Before we get back to the story, I'd like to let readers know this happened twenty years ago. I've been relating this story mostly to good friends while gathering around campfires. People have begged me to take them to this destination over the years but as you'll find out not everybody can go there....... Most men only read or dream about some of the experiences I had, I've actually lived it. There is a difference............. Back to the story..
The following year after discovering the new bog, I decided to really make a go of it there. This would mean setting up camp, staying there Monday through Friday and returning home on the weekends with the berries that were harvested.
A friend of mine and I erected a large tepee, conveniently located at the dug out section of the ridge, this would help break the wind coming from the lake. Enough fire wood was cut for cooking and warmth for about a month. There was no uneasy feeling this time as we sat camp and no "voices" either. After being quite satisfied with the camp and the amount of cranberries in the bog, we left without a hitch.
The following Monday found me paddling the canoe loaded with a week's worth of supplies and my Labrador retriever, that I brought along for company. Upon reaching the other side, the same occurrence happened that had happened the year before, a very upsetting feeling just overcame me. After pulling the canoe up on dry land and sitting on it, I tried to gather my thoughts. What in the hell was I doing out there? Everything in my being told me to go back! Never, in my life had I experienced such feelings! Was I loosing my mind?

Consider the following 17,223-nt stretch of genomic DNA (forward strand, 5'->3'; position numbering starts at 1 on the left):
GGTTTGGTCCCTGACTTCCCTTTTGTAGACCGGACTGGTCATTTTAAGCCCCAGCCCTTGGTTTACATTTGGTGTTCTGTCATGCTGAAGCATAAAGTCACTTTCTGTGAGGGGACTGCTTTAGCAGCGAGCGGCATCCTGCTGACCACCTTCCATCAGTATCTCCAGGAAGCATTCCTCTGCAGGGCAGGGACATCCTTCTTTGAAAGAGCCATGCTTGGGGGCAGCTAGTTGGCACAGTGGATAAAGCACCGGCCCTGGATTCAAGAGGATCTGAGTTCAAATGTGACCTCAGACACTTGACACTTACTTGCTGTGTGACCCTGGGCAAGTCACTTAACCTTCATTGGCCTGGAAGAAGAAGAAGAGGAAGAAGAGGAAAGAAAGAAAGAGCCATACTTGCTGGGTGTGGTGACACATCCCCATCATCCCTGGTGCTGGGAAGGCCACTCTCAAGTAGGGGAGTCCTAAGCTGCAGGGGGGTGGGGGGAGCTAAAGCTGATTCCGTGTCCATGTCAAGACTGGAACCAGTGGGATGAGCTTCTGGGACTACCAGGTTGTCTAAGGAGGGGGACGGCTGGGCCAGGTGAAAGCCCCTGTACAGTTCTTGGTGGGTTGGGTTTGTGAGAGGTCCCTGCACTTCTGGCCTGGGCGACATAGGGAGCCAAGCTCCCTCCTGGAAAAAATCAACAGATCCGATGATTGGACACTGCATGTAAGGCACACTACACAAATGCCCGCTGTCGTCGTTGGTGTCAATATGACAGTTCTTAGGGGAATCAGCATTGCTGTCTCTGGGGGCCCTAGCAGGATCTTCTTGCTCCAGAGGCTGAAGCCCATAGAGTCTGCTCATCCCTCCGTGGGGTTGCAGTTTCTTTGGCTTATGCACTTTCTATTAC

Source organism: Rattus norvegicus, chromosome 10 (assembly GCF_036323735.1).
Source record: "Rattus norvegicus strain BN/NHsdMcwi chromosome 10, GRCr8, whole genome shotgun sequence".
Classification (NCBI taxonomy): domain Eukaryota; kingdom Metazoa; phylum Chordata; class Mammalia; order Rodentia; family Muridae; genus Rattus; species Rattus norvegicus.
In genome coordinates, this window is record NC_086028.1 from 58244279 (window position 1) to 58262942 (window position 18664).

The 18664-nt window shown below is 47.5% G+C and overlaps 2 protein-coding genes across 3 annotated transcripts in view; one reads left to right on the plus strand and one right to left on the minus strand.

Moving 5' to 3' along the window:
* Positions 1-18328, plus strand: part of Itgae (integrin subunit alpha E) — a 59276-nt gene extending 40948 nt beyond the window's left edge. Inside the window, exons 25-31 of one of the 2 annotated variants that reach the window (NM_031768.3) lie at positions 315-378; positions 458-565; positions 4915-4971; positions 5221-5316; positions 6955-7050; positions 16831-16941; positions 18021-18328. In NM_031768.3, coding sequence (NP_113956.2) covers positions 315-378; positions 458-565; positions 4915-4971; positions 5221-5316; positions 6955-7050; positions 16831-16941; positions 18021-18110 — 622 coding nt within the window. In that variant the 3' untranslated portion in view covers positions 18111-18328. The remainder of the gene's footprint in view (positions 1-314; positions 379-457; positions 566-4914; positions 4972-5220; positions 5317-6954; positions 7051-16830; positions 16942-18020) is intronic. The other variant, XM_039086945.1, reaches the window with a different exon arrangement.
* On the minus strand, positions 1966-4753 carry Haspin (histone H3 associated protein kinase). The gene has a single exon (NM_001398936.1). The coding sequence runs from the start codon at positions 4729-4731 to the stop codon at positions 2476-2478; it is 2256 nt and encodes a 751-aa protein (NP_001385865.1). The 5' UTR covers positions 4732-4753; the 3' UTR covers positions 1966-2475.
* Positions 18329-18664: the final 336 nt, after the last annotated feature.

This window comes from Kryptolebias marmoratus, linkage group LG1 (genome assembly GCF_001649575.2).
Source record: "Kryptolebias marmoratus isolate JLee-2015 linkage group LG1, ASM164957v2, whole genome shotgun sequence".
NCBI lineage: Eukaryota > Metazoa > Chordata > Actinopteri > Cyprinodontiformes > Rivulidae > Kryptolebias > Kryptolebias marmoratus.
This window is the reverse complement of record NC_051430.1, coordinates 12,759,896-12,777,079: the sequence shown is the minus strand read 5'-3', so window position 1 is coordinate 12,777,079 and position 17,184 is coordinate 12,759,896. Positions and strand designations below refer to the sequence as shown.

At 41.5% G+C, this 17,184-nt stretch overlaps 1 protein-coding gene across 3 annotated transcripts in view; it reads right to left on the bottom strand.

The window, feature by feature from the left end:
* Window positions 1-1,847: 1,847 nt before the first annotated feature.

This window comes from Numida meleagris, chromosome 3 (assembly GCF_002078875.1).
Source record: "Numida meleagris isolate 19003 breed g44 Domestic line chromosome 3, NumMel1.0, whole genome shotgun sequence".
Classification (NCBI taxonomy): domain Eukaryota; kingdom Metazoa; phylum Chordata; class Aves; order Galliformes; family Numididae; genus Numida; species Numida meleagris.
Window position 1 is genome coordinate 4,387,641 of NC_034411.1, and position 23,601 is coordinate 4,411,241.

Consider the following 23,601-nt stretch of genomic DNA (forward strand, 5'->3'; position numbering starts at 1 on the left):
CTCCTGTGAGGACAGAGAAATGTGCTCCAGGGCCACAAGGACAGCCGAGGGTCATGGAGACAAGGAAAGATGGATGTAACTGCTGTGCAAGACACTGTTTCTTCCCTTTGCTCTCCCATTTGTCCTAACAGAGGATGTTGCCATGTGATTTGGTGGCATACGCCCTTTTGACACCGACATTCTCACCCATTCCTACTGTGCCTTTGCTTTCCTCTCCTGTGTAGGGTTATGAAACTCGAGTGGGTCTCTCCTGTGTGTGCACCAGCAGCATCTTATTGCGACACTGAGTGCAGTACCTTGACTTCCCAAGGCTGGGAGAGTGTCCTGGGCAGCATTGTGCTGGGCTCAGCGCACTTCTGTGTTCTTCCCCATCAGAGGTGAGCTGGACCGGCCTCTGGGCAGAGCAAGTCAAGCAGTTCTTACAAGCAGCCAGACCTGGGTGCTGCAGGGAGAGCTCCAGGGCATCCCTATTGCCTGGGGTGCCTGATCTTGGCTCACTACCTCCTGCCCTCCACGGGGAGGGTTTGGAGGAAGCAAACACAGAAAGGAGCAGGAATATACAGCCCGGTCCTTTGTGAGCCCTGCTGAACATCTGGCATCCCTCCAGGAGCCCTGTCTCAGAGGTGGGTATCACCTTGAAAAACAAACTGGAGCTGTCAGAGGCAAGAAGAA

After about an hour of just sitting there, trying to pull myself together, I reasoned that it must be the effects of being so isolated. This has happened to me before, especially when going so far back but, never like this! I gathered my supplies, put them in the plastic sled and managed down the trail. The dog on the other hand was just as pleased as she could be, being in the woods.
Some very ugly thoughts entered my mind while making our way to the tepee, I was somewhat relieved having got there. I could tell the dog really wanted to go hunting, prancing about. Thinking better of it though, I didn't want to have a loaded gun in my hands at the moment. That was how poorly I was feeling! We went berry picking instead, hoping this would keep my mind occupied to things at hand.
By the time it was getting dark, a nice fire was going inside the tepee and we had a good meal over it. I began to feel much better, perhaps it was just getting used to the situation there? Having camped like this many times before, the nagging question was, why was I feeling like this here, now? Hopefully, I'd get over it, there was a lot of cranberries to be had and it would be a shame to have set this camp up for nothing!
It was a beautiful sun shining morning and I had slept well. Today was a new day and I was feeling so much better, much more like myself! After breakfast we went eagerly down to the bog. The dog was quite content lying next to me as I gathered, as she's done hundred's of time before. The floating bog was dry now on top as the lake level hadn't risen yet. By about mid afternoon my back was killing me and that dog sure wanted to go hunting!
The day had been a productive one, perhaps five bushels and I was really beginning to settle in. Wanting to get a good look of the lay of the land anyway, a little hunting would be a refreshing break from the work. It didn't take long to check this out as this stretch of land was very small and completely surrounded by water or formidable swamp. We did come by a hugh fallen white pine that was hollowed out over time. At the base it had to been six foot in diameter or better, by far the largest, I'd ever seen. We did manage to get a partridge and cooked it over the fire that night.
The second day was as beautiful as the day before and by mid-afternoon, saw us hunting once again. This time we followed the woods along the edge of the swamp and came across the trail leading to the canoe. Since we were close, I thought we'd go check on it. Along the way, I just about jumped out of my britches when I spotted someone walking down the trail! It was the old Frenchman!